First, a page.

Fire broke out at Brian Head just below the ski resort. That was a week ago – on Saturday, June 17. On that fateful day my wife, Lou, and I were the only camp staff evacuated from Thunder Ridge Scout Camp where we were to serve for the summer. Since then, things have not been the same – nor will they be. The fire has been atrocious and is still raging wildly out of control.
Here are some photos of the fire – taken by Brad Hancock of Sunstonephotos. Though of a major catastrophe, they are beautiful and show the majesty and terror of a wild fire out of control.
After we were evacuated from Camp Thunder Ridge, I took two camp staff men – Jason and Michael – and we headed up to work for the week at Camp Scofield – near Price in east-central Utah. As with all Thunder Ridge staff and campers, we continued to follow the fire and its deadly raging around Brian Head and Camp Thunder Ridge. All week long we wondered how the camp was faring through the fire.
Then we read the article Brian Head Fire Causes Minimal Damage to Scout Camp written by Kevin Jenkins of The Spectrum in St. George. There was good and bad news.
“As flames closed in on an Iron County Boy Scout camp Tuesday night near Brian Head, wildland firefighters entered the grassy bowl atop the mountain and began working to protect the structures and equipment abandoned by the youth service organization. …
So, the bad news was that the fire hit Thunder Ridge. And then the good news. Says Jenkins: “It kind of swept around both sides of the camp and kept on going. It burned some trees and it knocked some trees down on the road. But we think the damages are minimal. … They were in there fighting it from inside that bowl.”
And after this article was published, we were all left to figure out what all that all meant. Were the campsites burned? What about the camp structures? And the large nylon staff “Bare Bones” tents? Did they burn? And what about the stuff in them?” And for me personally, “Did I lose my collection of hand-carved bolo ties – carved by Bill Burch and many of his proteges … and my wife’s purse?”
We talked to a few folks – including one officer who had kind of taken on our Camp Thunder Ridge as his personal project. His pride in protecting and preserving the camp was quickly evident. We were directed to the ICP Commander. Hearing our story, he said that we could not go up to the camp. But he did say that officials from the Boy Scouts had been escorted up to the camp a while before. And he said, “Maybe if you wait at the corner, you might see them coming down.”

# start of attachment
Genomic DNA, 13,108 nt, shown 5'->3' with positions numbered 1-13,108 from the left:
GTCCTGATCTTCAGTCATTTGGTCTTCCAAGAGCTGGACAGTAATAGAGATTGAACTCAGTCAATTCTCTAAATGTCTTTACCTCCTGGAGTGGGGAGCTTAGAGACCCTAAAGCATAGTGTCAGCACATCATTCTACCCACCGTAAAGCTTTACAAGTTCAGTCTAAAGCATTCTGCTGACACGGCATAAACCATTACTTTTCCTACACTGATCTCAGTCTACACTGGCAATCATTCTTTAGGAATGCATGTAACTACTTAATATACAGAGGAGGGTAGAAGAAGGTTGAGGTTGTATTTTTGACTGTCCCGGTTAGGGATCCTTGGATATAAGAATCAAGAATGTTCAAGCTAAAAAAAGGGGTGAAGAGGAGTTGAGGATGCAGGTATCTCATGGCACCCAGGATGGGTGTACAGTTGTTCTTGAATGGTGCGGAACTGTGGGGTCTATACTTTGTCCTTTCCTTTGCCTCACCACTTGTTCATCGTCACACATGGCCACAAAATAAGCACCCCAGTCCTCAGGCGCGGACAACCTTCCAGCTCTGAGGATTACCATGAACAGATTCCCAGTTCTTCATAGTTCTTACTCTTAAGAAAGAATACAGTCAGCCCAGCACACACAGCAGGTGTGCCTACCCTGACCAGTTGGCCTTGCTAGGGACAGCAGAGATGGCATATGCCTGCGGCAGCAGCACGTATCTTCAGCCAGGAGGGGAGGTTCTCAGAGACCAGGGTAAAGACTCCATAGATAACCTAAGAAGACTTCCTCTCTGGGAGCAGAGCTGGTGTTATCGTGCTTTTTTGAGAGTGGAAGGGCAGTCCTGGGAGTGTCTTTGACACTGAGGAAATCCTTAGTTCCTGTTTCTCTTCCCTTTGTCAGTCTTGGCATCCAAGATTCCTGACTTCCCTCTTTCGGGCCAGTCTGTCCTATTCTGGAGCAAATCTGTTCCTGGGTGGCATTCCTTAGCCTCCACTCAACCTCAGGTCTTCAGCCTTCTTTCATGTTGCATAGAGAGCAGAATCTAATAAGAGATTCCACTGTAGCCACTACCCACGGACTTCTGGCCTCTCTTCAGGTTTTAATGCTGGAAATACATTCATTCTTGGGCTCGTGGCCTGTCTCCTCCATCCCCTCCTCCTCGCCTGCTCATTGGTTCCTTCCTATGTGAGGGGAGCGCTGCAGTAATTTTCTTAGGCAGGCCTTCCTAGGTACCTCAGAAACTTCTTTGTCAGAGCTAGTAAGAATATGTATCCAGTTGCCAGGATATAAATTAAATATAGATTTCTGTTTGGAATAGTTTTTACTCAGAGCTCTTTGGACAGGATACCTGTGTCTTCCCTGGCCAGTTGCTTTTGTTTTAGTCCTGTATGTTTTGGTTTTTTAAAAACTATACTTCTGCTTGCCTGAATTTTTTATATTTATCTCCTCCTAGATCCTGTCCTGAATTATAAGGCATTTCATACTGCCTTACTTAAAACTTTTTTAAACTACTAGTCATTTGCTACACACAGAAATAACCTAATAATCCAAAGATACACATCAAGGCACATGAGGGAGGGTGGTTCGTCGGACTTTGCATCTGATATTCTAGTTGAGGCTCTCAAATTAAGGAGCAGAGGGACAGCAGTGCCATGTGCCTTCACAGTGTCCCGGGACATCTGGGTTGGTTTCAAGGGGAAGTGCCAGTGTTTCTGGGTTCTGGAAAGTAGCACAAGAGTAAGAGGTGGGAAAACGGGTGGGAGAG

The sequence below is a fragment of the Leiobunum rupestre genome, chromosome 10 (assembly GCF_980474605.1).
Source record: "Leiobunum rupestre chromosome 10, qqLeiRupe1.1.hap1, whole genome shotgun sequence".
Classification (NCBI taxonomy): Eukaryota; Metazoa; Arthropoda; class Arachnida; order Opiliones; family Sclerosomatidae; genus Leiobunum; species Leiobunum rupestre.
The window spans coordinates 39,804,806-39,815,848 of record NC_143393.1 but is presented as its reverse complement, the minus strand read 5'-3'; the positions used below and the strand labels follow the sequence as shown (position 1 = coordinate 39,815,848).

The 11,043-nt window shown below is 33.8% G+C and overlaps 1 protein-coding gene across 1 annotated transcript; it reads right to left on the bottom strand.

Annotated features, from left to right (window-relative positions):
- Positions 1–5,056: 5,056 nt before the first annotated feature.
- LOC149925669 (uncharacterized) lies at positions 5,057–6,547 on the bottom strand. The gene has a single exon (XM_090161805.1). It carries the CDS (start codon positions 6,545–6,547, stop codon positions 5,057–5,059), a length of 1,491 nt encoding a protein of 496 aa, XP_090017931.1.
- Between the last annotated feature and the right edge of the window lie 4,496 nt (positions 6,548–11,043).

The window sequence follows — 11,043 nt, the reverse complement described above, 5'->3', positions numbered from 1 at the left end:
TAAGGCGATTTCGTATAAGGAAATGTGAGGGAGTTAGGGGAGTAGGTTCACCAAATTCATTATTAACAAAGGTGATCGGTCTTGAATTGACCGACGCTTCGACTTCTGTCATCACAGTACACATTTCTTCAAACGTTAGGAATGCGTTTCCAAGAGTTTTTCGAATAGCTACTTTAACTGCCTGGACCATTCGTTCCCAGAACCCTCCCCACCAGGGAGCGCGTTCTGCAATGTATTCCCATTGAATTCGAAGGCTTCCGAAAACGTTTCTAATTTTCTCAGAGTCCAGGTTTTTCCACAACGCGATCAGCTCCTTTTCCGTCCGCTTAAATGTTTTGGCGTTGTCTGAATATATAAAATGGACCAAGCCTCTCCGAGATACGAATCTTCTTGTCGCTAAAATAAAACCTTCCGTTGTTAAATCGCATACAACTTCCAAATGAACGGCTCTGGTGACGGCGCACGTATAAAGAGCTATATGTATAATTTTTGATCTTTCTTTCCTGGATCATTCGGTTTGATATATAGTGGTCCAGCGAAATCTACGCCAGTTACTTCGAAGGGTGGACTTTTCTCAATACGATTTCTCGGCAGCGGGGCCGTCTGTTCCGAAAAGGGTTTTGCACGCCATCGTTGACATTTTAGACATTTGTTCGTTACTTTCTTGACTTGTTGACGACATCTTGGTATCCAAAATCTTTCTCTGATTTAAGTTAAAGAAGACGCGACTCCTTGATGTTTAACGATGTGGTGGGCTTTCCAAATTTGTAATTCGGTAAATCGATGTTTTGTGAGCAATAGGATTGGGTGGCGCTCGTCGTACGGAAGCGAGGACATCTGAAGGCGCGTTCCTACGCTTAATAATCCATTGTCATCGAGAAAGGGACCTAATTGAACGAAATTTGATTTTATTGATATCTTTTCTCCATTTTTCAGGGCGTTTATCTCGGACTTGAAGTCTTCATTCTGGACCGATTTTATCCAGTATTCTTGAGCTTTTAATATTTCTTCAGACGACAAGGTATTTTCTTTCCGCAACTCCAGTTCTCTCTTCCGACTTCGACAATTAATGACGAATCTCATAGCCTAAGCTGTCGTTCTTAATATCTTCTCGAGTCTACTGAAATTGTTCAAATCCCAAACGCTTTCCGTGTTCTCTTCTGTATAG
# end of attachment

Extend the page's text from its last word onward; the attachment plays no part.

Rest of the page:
And then we saw them! A great sight! The council leaders came down toward us in a grand caravan. They had a trailer on a truck and several vehicles. The camp ranger was able to get his large RV (undamaged by fire) off of the mountain – as well as his/the camp’s 4-wheel ATV (used to service the camp) out of camp on a trailer. Larry Hall, our Shooting Sports Director, drove the camp truck and in it was a multitude of black plastic bags. He had gone into the staff tents (which had fire retardant all over them – and a few coal ember holes – but otherwise miraculously saved by the firemen) and had stuffed staff bedding and other nearby stuff – into the black bags.
Larry stated that the staff tents were all okay. He said that a few had minor holes from flying embers and that the tents were covered in a bright red from the fire retardant that was used to protect them.
And my own personal miracle was that Camp Director, Nick Hutchinson, was able to get my Bill Burch bolo tie collection – which was saved and retrieved from my tent – along with my wife’s purse which she had left in the tent. Wow! Were we ever excited and grateful! We don’t know if Larry was able to get our bedding and other stuff but I guess time will tell.
I took Jason to his home in Cedar City. I then drove with Michael and got him connected to his family at the Pilot Station at Bloomington. (He is from Beaver Dam, Arizona.)
I drove to the home of my son in Washington. As I got to K.C.’s place, I knocked on the door and as my wife, Lou, came to the door, I stood there with my bolo ties in one hand and her purse in the other.
She said that was exactly how she had pictured me arriving. She was very glad to see me and the valuables saved from the fire. She later commented that she could smell the smoke on her purse from across the room. I said, “Just keep the smell and be grateful!”
And we are deeply grateful to all who helped to save and protect our beloved Camp Thunder Ridge. Thank you firefighters and all at the ICP – and the many agencies from far and wide. Thank you! Thank you for the miracles! Scouts of generations will forever be grateful to you!
Selected photos @2017 and courtesy of photographer, Brad Hancock, of Sunstonephotos. You can view his photos at sunstonephotos.com or connect on Instagram @Sunstonephotography.
Best wishes along your Scouting Trails …
Author: Kevin Hunt | #thescoutblogger, Scouting Historian, Author, Blogger, Speaker, Scouting Veteran, and Camp Director
See this link for an introduction to Kevin the Scouting Trails Blogger. Blogging articles have excerpts taken from Kevin’s many personal journals and Scouting Trails books including “MR. Scoutmaster!”, “Keys to Scouting Leadership,” “Gnubie to Eagle Scout”, and others at his Scoutingtrails website. Connect with Kevin and read his articles on Scouting blogsites such as The Boy Scout, The Scouting Trail and the Voice of Scouting. Feel free to comment on anything you read! Find Kevin on Facebook at: Scouting Trails Books and Blogs.
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